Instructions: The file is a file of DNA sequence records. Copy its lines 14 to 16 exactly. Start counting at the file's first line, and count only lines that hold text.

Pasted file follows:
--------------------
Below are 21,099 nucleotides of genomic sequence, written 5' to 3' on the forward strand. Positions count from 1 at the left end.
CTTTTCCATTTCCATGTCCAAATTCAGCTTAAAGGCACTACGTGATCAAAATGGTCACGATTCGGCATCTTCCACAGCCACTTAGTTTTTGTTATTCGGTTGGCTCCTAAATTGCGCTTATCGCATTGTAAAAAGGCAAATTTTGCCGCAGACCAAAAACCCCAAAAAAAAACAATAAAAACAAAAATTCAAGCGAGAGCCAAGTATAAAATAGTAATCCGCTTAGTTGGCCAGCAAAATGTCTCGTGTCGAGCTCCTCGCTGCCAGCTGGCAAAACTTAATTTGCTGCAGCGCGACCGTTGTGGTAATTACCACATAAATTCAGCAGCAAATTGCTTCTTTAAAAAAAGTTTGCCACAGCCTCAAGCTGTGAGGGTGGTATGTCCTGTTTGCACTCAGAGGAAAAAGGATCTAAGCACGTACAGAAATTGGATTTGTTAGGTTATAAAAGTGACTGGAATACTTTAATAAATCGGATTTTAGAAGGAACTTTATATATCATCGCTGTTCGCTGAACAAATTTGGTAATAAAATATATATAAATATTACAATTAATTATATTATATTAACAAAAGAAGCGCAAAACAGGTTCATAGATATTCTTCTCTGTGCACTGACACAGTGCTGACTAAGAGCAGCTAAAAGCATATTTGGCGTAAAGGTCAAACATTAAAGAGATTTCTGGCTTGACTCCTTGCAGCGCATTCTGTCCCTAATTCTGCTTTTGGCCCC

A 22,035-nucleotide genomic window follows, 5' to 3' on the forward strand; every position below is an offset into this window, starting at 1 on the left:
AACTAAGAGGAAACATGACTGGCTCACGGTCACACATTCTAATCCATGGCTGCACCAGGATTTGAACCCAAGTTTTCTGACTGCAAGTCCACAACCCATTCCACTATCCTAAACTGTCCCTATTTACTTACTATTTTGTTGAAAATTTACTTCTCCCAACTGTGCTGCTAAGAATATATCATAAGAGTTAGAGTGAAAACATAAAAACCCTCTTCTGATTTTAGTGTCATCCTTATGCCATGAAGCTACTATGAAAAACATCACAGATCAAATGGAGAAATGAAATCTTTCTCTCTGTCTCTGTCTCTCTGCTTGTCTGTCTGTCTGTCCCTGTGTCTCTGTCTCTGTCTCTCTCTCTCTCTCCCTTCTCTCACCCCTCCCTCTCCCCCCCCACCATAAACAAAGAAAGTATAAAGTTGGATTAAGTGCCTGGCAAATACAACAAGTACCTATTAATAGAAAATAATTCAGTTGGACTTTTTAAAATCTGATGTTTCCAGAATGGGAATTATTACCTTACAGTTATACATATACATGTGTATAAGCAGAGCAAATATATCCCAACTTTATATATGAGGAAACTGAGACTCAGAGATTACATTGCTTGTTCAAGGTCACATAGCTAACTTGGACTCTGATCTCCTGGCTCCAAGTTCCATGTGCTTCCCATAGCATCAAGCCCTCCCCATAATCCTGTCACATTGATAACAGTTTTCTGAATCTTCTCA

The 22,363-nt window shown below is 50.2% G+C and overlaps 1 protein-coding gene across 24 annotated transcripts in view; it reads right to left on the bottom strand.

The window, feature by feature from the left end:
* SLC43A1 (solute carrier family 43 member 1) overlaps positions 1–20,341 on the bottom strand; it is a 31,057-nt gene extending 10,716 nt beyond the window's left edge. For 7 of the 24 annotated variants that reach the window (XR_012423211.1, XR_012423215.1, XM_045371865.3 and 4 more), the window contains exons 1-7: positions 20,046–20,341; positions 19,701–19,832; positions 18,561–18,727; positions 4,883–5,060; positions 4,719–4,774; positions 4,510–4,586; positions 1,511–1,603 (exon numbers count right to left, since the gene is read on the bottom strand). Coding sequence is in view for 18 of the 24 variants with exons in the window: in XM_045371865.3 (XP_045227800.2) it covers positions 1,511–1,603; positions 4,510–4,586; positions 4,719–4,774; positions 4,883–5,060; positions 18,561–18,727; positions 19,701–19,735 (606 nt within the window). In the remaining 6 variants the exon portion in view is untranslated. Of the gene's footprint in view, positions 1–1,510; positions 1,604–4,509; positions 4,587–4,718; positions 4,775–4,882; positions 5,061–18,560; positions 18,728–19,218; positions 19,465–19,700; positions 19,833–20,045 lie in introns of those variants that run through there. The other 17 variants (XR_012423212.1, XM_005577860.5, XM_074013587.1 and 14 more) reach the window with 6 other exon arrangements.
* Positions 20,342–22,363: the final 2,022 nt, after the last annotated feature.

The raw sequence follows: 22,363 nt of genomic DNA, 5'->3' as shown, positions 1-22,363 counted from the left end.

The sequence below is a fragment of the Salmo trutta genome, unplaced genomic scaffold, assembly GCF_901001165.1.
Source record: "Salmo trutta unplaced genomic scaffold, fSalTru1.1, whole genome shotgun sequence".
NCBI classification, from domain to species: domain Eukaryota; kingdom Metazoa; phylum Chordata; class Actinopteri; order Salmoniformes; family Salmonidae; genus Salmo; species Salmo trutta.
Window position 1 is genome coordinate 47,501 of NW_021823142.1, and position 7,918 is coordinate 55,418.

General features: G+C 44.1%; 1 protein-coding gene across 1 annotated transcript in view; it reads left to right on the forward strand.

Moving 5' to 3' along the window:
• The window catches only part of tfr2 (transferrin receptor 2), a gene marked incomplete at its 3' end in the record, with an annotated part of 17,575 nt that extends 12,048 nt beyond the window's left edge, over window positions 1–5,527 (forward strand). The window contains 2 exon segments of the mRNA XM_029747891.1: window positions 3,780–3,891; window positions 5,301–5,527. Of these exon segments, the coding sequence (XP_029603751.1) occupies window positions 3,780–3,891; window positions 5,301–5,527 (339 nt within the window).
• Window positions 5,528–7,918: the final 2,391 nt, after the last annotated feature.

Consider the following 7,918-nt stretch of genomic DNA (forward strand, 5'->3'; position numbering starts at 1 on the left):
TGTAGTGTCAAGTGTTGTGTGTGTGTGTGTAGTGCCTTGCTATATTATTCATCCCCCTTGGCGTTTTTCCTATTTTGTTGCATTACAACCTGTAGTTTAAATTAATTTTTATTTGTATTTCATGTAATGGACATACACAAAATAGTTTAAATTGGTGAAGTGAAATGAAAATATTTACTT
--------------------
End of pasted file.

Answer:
General features: G+C 44.1%; 1 protein-coding gene across 1 annotated transcript in view; it reads left to right on the forward strand.

Moving 5' to 3' along the window:
• The window catches only part of tfr2 (transferrin receptor 2), a gene marked incomplete at its 3' end in the record, with an annotated part of 17,575 nt that extends 12,048 nt beyond the window's left edge, over window positions 1–5,527 (forward strand). The window contains 2 exon segments of the mRNA XM_029747891.1: window positions 3,780–3,891; window positions 5,301–5,527. Of these exon segments, the coding sequence (XP_029603751.1) occupies window positions 3,780–3,891; window positions 5,301–5,527 (339 nt within the window).